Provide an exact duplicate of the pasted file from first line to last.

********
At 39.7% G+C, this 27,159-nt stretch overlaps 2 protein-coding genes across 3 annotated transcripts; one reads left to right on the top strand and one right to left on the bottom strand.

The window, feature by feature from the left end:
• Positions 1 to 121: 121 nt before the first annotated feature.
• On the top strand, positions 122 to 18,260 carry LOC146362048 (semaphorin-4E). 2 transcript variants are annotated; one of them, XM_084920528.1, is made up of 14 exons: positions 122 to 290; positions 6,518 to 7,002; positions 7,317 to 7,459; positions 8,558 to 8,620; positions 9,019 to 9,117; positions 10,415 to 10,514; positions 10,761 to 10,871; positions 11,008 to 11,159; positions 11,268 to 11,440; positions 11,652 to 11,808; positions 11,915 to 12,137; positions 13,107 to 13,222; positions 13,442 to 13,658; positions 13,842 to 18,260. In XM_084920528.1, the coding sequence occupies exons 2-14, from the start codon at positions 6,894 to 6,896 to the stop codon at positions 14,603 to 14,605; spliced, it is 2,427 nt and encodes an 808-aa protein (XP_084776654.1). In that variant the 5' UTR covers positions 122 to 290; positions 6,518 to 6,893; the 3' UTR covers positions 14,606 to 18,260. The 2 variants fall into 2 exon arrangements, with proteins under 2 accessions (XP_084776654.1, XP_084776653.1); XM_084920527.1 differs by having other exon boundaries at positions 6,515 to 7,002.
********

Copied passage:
At 39.7% G+C, this 27,159-nt stretch overlaps 2 protein-coding genes across 3 annotated transcripts; one reads left to right on the top strand and one right to left on the bottom strand.

The window, feature by feature from the left end:
• Positions 1 to 121: 121 nt before the first annotated feature.
• On the top strand, positions 122 to 18,260 carry LOC146362048 (semaphorin-4E). 2 transcript variants are annotated; one of them, XM_084920528.1, is made up of 14 exons: positions 122 to 290; positions 6,518 to 7,002; positions 7,317 to 7,459; positions 8,558 to 8,620; positions 9,019 to 9,117; positions 10,415 to 10,514; positions 10,761 to 10,871; positions 11,008 to 11,159; positions 11,268 to 11,440; positions 11,652 to 11,808; positions 11,915 to 12,137; positions 13,107 to 13,222; positions 13,442 to 13,658; positions 13,842 to 18,260. In XM_084920528.1, the coding sequence occupies exons 2-14, from the start codon at positions 6,894 to 6,896 to the stop codon at positions 14,603 to 14,605; spliced, it is 2,427 nt and encodes an 808-aa protein (XP_084776654.1). In that variant the 5' UTR covers positions 122 to 290; positions 6,518 to 6,893; the 3' UTR covers positions 14,606 to 18,260. The 2 variants fall into 2 exon arrangements, with proteins under 2 accessions (XP_084776654.1, XP_084776653.1); XM_084920527.1 differs by having other exon boundaries at positions 6,515 to 7,002.